Therefore, Klausland has the right to develop policies mitigating the climate change through the protection of environment. It is within its legal right to impose the ban of oil and gas imports from other countries to protect the environment. Some of the measures instituted by Klausland with the aim of mitigating the adverse impact of climate change include restricting international trade. Therefore, they can have adverse effects on the rights of other members of the WTO. Some of the measures violate the fundamental business rules and principles of WTO hence resulting in tension. The tension has to mitigate the adverse effect of climate change by conserving and protecting the country’s environment through trade restrictions. On the other hand, such restrictions lead to the violation of other states’ rights to trade at the international level (Alexander 2008).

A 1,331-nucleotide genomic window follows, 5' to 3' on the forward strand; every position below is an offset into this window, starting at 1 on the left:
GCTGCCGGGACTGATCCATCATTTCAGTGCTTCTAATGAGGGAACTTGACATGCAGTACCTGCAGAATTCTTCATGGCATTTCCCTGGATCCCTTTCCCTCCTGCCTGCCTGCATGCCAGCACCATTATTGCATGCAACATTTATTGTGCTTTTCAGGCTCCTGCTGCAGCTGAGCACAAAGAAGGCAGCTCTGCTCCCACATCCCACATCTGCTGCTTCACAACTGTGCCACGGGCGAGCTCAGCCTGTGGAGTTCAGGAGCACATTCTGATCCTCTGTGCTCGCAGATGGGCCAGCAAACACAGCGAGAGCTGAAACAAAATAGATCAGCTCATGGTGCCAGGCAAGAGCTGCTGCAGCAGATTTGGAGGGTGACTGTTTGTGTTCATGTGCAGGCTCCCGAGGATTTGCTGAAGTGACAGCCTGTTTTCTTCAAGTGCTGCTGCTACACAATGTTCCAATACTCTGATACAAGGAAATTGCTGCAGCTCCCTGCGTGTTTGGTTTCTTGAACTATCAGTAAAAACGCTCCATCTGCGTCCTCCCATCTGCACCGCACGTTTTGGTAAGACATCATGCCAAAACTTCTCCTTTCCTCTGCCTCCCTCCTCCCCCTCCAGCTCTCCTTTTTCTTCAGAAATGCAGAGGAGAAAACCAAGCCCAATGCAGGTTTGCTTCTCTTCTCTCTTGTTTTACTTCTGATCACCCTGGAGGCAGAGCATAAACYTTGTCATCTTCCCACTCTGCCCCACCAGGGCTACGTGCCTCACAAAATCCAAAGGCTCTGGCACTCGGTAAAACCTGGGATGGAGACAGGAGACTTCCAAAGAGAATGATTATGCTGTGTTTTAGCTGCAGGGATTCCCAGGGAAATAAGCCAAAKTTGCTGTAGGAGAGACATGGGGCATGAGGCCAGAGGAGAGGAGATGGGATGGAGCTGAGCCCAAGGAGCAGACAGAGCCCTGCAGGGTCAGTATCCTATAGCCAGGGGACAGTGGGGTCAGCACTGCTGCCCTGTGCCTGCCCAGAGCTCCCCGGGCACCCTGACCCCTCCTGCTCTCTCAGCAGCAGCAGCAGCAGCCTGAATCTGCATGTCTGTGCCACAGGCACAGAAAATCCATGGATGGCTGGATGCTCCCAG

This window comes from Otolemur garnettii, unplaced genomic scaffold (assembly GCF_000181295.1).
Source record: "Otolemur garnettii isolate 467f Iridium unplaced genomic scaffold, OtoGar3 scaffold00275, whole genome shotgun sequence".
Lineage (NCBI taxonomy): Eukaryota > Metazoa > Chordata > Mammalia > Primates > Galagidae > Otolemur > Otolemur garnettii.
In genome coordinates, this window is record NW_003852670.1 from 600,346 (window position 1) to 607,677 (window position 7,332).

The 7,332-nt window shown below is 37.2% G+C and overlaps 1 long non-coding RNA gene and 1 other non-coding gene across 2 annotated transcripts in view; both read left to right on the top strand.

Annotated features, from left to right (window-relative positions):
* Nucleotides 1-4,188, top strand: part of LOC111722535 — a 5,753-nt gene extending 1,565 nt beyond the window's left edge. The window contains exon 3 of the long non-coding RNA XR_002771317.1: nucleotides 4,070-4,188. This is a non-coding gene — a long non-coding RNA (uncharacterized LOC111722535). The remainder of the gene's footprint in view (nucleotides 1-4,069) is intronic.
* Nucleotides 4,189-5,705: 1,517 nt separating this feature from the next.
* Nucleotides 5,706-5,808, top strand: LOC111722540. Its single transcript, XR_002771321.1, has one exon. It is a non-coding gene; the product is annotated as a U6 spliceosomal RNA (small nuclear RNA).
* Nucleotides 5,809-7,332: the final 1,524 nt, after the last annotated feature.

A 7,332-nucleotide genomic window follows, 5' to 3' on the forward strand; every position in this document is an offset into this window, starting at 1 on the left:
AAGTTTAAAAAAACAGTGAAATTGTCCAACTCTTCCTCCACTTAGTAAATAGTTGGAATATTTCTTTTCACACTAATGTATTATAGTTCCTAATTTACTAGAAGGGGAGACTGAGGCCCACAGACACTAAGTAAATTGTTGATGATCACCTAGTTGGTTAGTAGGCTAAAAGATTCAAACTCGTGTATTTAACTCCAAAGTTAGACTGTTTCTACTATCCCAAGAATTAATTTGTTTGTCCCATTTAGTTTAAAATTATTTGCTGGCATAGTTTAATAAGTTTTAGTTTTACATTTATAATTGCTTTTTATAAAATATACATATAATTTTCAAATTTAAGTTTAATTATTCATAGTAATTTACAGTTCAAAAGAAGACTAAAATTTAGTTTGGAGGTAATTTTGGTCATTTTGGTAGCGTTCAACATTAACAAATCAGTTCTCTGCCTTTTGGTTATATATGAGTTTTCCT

There are exceptions to Article 20 of GATT that mitigate these types of tension. The exceptions to Article 20 are majorly aimed at establishing a balance between the right of the members of the WTO to take regulatory measures including trade restrictions and the rights of the other WTO members. Members can impose trade restrictions to achieve legal policy objectives, for instance, protect and conserve the environment provided that they did not violate the rights of other WTO members to engage in the international trade (August 2004).
The rights of Klausland to come up with the measure and policies that will help it mitigate the adverse impact of climate change are subject to strict conditions. Moreover, such measures should not violate the principles established in the GATT. It has, therefore, the duty to ensure that the trade restriction does not violate the requirements of Article 20 of GATT. The article expressly establishes the principle of the ‘Most Favored Nation’. The principle prohibits members from instituting trade measures that will favor some states over the others hence restricting a fair competition among the states.